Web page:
“Time to eat,” Lyle says cheerfully before dishing out the food.  He is an even better cook than Paris, but I’d never hurt my best friend’s feelings by saying so.  I am actually able to keep down five bites; I’ll have to be satisfied with that for now.

“We’re going to the gym,” Paris says as soon as the feeding frenzy is over.  He begins stacking plates in the sink, but I shoo him away.  When he begins to protest, I shush him up.

“After all you’ve done for me, the least I can do is wash a couple of dishes.”  I tie the apron behind my back and attack the mound.  Lyle and Paris shoot looks at each other before leaving the room.  I plunge my hands into the soapy water, relaxing as the hot water does its job.  There is something soothing about repetitious, mindless works as long as it’s not something one is forced to do.  After I’m done with the dishes, I spend the rest of the afternoon trying to calm down.

“I can do this,” I mutter to myself as I look in the mirror.  I am wearing a snug, low-cut red sweater and a black mini-skirt.  Well, the sweater used to be snug.  It hangs loosely now, but it still looks ok.  I have a few clips in my hair, and I even add a dash of lipstick.  It bothers me that I’m getting so dressed up for the girls, but I know it’s because I’m going to see Vashti for the first time in over a month.  Despite everything that’s happened between us, I want to see her.  I grab the cookies on my way out and hitch a cab to Lisa’s place which is in Noe Valley.

“Rayne, it is so damn good to see you.”  Lisa’s face lights up with pleasure when she sees me in the doorway.  “You look great!”  She looks good herself in black, flowing pants and a white velour t-shirt.  She hugs me tightly, and I hope she never lets go.

“Brought something,” I say with a smile.  I hold out the plate to her.  She accepts it with a beautiful grin.  I take off my shoes and line them up neatly by the other shoes.

“You’re detrimental to my waist.”  Lisa grabs a cookie and gobbles it down.  She eats two more in quick succession before replacing the plastic wrap.  “Come on in and say hey to the girls.  You’re the last one as usual.”  She smiles to show she’s joking and leads me into her apartment.  We detour into the kitchen so she can pour me a drink—screwdriver, easy on the orange juice.  She turns to go into the living room, but notices that I’m not behind her.  “Something wrong?”  She looks at me as I stand rooted to the spot.  Her face softens as she backtracks to where I am and puts her arm around me.  “It’ll be ok.”  She squeezes me tightly before letting go.  “Ready?”  I nod, even though I’m not sure I am.  Taking several deep breaths, I follow her into the living room.

“Rayne!”  Three voices greet me, two with unabashed delight, one more hesitant.  I look at the women who have been my closest friends outside of Paris.  Dylan, a round dumpling of a woman—Chinese American with an engaging smile and a ready joke but when she loses her temper, everyone better get out of the way.  A dyke who is slightly deaf in her left ear, she usually has her head cocked to one side so she can hear better.  She’s the baby of the group at age twenty-two, but tries to act older.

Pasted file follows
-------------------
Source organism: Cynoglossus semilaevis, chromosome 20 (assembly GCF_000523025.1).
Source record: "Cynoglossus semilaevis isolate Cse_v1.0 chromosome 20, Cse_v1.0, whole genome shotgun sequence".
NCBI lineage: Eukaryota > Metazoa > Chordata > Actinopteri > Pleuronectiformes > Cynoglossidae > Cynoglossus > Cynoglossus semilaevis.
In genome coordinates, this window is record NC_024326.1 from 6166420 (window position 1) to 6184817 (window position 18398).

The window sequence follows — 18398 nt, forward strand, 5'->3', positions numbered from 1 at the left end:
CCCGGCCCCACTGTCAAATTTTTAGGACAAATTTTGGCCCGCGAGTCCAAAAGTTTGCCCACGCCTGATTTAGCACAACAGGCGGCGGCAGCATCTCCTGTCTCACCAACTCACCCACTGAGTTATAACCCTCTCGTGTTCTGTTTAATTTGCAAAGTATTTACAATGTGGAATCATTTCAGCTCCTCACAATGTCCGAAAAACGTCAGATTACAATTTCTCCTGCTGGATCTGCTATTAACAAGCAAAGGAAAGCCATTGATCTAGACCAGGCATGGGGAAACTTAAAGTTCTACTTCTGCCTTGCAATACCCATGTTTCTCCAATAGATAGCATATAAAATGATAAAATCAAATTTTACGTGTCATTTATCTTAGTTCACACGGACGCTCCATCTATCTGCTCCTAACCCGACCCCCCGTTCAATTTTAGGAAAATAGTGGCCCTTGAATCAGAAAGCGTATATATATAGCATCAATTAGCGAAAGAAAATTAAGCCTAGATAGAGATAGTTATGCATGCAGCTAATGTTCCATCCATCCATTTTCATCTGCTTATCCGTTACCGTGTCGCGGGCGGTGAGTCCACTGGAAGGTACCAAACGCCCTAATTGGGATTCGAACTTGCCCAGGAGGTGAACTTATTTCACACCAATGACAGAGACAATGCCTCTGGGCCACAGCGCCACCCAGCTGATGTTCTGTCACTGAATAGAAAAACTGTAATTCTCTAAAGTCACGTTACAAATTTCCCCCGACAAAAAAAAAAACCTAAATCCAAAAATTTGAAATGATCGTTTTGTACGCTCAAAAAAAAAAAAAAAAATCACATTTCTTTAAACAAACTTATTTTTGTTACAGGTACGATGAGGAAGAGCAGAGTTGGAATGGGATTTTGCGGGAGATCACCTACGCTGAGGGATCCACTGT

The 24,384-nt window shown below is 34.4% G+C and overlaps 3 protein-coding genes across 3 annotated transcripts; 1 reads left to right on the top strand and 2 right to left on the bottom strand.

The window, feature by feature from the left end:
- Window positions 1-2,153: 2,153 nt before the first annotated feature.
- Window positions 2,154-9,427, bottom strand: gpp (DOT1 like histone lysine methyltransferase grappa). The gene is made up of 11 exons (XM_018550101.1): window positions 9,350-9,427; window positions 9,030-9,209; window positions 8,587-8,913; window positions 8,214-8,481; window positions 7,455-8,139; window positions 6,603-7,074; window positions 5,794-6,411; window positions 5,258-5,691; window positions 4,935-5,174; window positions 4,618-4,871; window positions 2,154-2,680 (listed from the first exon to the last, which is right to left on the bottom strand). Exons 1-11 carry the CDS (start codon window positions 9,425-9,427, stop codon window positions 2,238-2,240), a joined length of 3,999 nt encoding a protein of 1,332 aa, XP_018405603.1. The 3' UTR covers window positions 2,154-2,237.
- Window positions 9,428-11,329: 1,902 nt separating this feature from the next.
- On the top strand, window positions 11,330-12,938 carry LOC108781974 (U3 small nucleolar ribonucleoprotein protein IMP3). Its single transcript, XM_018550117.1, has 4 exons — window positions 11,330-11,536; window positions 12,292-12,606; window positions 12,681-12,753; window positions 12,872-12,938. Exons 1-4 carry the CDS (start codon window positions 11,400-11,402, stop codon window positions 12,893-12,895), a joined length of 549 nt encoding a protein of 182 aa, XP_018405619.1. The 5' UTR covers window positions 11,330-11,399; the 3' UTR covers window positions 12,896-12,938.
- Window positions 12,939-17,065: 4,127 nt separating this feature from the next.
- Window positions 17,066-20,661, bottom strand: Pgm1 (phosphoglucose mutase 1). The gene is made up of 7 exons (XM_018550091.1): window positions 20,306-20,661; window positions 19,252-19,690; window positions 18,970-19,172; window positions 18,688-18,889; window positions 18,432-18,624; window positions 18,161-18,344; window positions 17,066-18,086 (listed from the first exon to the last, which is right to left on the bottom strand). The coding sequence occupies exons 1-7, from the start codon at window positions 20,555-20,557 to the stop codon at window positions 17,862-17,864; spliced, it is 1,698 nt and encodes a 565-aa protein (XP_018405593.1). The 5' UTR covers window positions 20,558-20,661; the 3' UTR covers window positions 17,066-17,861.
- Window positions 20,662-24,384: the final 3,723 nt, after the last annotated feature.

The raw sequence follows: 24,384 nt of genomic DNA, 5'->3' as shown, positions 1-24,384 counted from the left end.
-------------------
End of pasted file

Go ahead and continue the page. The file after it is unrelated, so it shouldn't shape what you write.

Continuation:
Cassandra is the sophisticated one.  She likes to wear her long hair on top of her hair but with a few wisps elegantly curling around her face.  Her features are Anglo because her father is British; she likes to affect a British accent when she’s feeling frisky.  Her mother is Nisei, but considers herself white.  I don’t know how Cassandra came to identify with her Asian side as she is a private person.  She is ‘nearly thirty’, but looks simultaneously older and younger.  I know she comes from a wealthy family, but I’m not quite sure how wealthy.  As I said, Cassandra is reticent; she only reveals as much as is absolutely necessary.  Tonight, she is wearing a black knit dress with long sleeves.

Lastly, there is Vashti.  My beautiful Vashti who has meant so much to me, and yet, whom I cannot trust.  She is also multiracial—her father is Indian while her mother is Korean.  Her skin is the most gorgeous shade of caramel which is only a shade or two lighter than her eyes.  She likes to wear saris on occasion and has a pierced nose.  She is the oldest in the group at thirty-three years old and sometimes acts motherly on us.  Fortunately, those fits fade rather quickly as she prefers to bed women than to mother them.  She is a caseworker for juvenile delinquents—she is good at her job.  She is also warm, vibrant and beautiful.  Her thick hair used to reach her waist, but is now ear-length.  She has generous curves that never fail to arouse me.

“It is so good to see you,” Dylan says, bouncing up from her seat to envelope me in a giant hug.  Cassandra follows suit, although a bit more regally.  Vashti is frozen in place, half in her seat and half out.  She has a look on her face like a deer caught in the headlights.  I look at her, unable to move as well.  I want to hug her, but I can’t.

“Cookies?”  Lisa hands the plate around and everyone accepts two or three cookies except Cassandra whom I’ve never seen eat anything other than rice or lettuce.  Once, I saw her eat half a banana, but that’s it.  Sometimes I worry that she’s anorexic, but I don’t know what to do about it as we’re not that close.